Vegetarian London: Den Restaurant Review

By Sejal Sukhadwala Last edited 109 months ago
Vegetarian London: Den Restaurant Review ★★★☆☆ 3

In this series, we review restaurants from an entirely vegetarian angle. While some restaurants will be specifically vegetarian, others will be mainstream. We’ll be tasting everything from veggie burgers, to posh meat-free menus. Along the way, we’ll try to find out, as far as possible, whether chicken stock, cheese made from animal rennet, gelatine, fish sauce and so on are not lurking in the supposedly vegetarian dishes.

Mixed vegetable udon in thick gravy
Mixed vegetable udon in thick gravy
Mixed vegetable udon in thick gravy
Mixed vegetable udon in thick gravy

Londonist Rating: ★★★☆☆

After the profusion of ramen bars in recent years, the legendary Momofuku’s David Chang may have declared that ‘ramen is over’ — but what of the homelier udon? This thick, cream-coloured wheat flour noodle is typically served in a light dashi (Japanese broth) that’s ideal comfort food for freezing weather. Said to be less calorific than ramen or soba, it’s currently enjoying a renaissance of popularity in Japan.

Owned by a Japanese design company, Den opened its first UK outlet in King's Cross just before Christmas. Although udon is very much the focus here, there are also a few donburi dishes (rice with toppings or accompaniments) and tsumami (Japanese snacks and nibbles – not to be confused with tsunami). Everything, including the noodles and dashi, is made on-site by chef Emi Machida — previously of Koya and Bone Daddies — and her all-Japanese team. The small venue has the typical look of a Japanese canteen: all stark cream walls and blonde wood bench seating, with menus doubling up as place mats.

For meat-free diners, there are a few hot udon soups made with white vegetarian dashi, and cold noodles with dipping sauce containing black dashi. The white dashi is flavoured with dried mushrooms and kombu (kelp seaweed) instead of bonito fish flakes; and a touch of sweetness and acidity is provided by sun-dried tomatoes and balsamic vinegar to balance out the flavours. (Other than these, there are fewer fusion elements here than in many other Japanese restaurants). The black dashi is simply enriched with soy sauce. In Japan, the difference between the two types is regional, but also prone to personal preference. Also on the menu are a few veggie donburi and tsumami dishes.

Our ‘mixed vegetables in thick gravy’ udon has been thickened with sweet potatoes rather than miso, and contains a few Chinese cabbage leaves and mushrooms, brightened by a garnish of cherry tomatoes. The dashi tastes subtle, austere and elegant, understated yet flavoursome with a slight, intriguing back note of smokiness. Shichimi togarashi (Japanese seven-spice chilli pepper), automatically brought to the table with the soup, livens it up, and extra toppings of seaweed, spring onions and little nuggets of crispy tempura batter further enhance the taste and texture. There are no big show-off flavours like you get with the revered ramen; the earthier udon is meant to be humble and more pared down.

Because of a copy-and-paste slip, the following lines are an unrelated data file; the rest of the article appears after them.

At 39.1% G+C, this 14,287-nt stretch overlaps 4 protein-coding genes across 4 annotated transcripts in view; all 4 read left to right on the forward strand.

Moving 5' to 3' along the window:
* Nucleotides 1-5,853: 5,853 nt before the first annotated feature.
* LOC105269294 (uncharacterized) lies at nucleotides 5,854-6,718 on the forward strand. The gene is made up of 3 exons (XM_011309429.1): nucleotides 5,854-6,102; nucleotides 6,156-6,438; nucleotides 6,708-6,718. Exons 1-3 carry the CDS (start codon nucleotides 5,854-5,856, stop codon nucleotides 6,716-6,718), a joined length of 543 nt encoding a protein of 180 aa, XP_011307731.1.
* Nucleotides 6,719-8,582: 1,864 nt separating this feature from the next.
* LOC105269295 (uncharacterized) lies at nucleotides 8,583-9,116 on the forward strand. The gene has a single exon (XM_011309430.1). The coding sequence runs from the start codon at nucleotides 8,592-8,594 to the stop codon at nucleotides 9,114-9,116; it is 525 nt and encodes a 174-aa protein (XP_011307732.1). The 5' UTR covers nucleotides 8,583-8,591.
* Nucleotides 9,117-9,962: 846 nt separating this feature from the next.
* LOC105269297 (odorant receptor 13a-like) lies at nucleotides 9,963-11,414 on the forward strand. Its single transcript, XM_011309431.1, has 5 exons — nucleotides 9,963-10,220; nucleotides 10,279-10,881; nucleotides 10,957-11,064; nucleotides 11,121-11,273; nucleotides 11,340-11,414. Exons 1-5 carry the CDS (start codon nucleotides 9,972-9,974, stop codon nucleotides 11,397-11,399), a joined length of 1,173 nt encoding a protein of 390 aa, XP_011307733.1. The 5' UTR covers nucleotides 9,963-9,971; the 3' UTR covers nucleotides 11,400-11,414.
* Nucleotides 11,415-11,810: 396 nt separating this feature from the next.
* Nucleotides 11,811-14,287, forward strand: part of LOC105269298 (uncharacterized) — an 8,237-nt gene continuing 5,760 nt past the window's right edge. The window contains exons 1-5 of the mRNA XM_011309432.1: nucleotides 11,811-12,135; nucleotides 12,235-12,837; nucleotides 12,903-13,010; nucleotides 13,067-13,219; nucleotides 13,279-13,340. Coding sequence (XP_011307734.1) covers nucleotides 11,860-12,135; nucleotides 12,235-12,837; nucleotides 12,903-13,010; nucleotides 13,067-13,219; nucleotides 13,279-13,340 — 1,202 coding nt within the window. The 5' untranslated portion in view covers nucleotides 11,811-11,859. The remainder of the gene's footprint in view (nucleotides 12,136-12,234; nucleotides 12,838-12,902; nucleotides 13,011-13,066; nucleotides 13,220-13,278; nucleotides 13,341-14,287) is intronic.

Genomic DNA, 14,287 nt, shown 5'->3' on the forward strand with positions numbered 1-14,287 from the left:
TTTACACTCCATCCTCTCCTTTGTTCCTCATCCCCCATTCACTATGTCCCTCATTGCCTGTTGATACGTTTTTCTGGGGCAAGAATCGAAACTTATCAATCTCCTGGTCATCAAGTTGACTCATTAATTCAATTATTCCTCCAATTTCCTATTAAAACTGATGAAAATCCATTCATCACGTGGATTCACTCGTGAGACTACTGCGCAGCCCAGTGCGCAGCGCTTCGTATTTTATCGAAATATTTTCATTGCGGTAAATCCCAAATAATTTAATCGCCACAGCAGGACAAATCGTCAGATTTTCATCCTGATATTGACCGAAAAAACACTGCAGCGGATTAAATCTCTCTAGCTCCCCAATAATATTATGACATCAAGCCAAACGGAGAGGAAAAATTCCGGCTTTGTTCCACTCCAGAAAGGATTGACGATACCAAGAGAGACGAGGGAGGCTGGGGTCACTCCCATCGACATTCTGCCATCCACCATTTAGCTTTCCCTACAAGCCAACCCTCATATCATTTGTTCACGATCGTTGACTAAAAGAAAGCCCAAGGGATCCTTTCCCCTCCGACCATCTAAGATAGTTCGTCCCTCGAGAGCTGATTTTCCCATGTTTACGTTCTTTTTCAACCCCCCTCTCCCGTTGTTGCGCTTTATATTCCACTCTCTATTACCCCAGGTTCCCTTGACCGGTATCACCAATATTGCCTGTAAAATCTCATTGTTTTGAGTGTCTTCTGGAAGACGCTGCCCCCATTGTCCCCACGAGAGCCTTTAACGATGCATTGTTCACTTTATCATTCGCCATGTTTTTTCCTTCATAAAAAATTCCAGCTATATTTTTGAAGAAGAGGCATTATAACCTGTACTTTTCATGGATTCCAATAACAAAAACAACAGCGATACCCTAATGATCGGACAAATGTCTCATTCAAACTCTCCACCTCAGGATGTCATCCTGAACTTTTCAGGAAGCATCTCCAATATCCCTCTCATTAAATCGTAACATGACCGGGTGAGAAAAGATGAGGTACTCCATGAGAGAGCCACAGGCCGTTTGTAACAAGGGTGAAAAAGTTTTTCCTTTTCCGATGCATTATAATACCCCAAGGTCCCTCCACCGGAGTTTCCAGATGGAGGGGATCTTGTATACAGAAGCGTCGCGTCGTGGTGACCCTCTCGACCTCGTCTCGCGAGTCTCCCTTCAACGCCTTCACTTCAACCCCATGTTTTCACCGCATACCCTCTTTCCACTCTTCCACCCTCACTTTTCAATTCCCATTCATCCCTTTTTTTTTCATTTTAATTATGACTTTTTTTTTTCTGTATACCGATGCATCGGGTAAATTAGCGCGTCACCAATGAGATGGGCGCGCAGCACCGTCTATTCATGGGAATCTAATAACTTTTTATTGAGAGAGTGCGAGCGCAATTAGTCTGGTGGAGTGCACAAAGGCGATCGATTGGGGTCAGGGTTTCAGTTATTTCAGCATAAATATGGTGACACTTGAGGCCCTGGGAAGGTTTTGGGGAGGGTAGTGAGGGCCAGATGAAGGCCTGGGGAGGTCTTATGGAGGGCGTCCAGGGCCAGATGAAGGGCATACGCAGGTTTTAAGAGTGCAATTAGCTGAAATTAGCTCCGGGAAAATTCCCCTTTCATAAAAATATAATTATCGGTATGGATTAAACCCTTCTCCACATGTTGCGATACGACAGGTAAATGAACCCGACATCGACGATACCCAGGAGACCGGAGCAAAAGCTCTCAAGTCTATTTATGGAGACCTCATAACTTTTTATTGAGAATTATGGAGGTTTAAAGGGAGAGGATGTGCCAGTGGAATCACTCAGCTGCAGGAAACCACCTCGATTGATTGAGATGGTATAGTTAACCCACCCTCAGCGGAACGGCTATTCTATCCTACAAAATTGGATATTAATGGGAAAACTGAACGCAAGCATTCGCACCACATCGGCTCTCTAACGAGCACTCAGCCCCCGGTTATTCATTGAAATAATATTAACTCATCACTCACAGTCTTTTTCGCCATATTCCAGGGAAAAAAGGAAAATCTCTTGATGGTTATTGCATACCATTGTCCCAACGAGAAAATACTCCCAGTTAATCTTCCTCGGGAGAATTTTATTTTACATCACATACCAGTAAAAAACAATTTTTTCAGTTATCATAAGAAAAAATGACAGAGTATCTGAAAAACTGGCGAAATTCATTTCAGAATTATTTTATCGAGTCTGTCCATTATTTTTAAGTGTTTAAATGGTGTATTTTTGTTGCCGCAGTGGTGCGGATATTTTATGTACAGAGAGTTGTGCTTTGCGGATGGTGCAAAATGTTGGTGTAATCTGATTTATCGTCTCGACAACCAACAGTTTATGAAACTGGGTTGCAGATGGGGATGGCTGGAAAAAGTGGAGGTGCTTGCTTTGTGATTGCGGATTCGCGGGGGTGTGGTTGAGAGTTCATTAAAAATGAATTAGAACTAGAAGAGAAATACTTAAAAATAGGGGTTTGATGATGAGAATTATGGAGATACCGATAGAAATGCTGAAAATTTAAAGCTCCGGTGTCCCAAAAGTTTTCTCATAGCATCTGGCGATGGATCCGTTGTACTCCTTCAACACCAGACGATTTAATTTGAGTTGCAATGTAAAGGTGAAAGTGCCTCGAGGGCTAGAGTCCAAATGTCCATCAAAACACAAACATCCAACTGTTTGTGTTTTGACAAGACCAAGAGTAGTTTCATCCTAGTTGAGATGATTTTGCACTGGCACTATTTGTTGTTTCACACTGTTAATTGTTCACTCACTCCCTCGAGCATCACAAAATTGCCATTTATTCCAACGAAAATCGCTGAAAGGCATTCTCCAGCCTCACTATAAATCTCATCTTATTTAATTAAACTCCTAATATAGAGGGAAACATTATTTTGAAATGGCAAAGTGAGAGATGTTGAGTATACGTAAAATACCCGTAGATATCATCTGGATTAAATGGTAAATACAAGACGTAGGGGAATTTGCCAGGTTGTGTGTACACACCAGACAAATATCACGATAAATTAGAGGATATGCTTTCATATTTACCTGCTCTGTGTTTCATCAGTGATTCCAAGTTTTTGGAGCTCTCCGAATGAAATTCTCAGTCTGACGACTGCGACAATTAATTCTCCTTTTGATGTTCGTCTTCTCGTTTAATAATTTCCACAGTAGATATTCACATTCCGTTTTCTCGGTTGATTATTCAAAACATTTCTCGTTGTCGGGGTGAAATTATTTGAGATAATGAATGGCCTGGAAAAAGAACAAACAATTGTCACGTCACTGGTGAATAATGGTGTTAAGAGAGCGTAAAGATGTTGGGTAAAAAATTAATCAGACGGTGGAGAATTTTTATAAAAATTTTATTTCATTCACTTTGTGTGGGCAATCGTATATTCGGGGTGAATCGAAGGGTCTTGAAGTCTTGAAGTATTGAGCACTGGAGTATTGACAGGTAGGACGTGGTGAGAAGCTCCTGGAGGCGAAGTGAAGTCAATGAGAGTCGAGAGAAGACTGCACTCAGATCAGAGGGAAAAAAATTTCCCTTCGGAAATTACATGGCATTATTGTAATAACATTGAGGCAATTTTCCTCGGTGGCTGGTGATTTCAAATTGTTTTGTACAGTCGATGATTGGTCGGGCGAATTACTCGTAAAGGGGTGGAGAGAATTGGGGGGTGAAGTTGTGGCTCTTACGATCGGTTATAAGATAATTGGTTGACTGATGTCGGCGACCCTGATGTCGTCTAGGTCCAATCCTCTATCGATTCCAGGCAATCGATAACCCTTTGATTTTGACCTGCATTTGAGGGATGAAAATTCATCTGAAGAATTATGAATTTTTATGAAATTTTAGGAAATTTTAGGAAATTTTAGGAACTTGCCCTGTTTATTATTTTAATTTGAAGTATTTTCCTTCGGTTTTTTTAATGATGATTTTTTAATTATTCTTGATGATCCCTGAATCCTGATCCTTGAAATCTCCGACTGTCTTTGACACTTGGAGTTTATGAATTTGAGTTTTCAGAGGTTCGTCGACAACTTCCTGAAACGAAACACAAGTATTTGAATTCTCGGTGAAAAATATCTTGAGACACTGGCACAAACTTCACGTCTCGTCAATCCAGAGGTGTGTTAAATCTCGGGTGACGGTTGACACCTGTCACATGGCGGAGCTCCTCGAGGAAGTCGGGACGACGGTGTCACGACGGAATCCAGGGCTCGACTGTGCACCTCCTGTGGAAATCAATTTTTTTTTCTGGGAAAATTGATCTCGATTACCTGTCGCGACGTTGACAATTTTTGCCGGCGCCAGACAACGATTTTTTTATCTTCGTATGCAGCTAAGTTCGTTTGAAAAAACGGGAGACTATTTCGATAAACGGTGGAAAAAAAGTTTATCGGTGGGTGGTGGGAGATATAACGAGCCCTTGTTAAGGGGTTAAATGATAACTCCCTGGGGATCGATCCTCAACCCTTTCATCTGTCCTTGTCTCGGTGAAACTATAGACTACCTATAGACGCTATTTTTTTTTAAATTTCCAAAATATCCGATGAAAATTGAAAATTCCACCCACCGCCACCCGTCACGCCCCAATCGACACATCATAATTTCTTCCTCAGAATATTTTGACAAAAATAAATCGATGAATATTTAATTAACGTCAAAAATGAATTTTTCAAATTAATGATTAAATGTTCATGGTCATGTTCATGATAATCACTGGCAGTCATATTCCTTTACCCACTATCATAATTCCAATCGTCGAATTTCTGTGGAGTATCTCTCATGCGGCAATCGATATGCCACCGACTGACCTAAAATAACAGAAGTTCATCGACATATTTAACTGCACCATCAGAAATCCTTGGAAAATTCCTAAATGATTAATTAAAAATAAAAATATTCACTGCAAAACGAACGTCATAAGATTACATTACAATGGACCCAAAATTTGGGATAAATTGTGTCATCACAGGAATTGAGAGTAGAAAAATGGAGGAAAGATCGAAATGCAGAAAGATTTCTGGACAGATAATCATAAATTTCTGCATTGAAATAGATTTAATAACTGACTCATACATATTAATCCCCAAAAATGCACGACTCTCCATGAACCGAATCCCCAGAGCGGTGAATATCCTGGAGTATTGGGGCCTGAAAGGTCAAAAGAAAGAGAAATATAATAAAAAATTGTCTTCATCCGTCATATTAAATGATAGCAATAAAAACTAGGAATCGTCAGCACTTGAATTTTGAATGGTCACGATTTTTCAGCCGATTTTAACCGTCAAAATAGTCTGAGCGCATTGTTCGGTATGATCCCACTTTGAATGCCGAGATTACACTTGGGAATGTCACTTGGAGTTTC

From the tsumami list, ‘pickled seasonal vegetables’ featuring lightly piquant daikon slices and carrot shreds are fine if unexciting. Japanese green tea is an ideal accompaniment, but there are also a few beers, spirits, wines, cocktails and shochu. When we asked whether the hot saké was available by the glass rather than carafe, we were handed a complimentary glass (perhaps because staff were unsure how to price it). Service, particularly from the Japanese ‘floor manager’, is delightfully chatty, friendly and well-informed. No desserts are available though; plum wine is about as sweet as it gets. We paid around £15-£20 for udon with extra toppings, pickles, drinks and service.

We inadvertently visited mid-January during the soft launch period (the trade press mentioned early January as the official opening date), and were informed that the restaurant, in fact, formally opens on 5 February. Apparently the current menu is being tested, and may be overhauled with several more vegetarian dishes introduced. Ramen is dead, long live udon.

Den,  2 Acton Street, WC1X 9NA. Tel: 020 3632 1069.

Images supplied by the restaurant. We review strictly anonymously, and pay for all the meals, drinks and service.

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Previously in this series

Last Updated 23 January 2015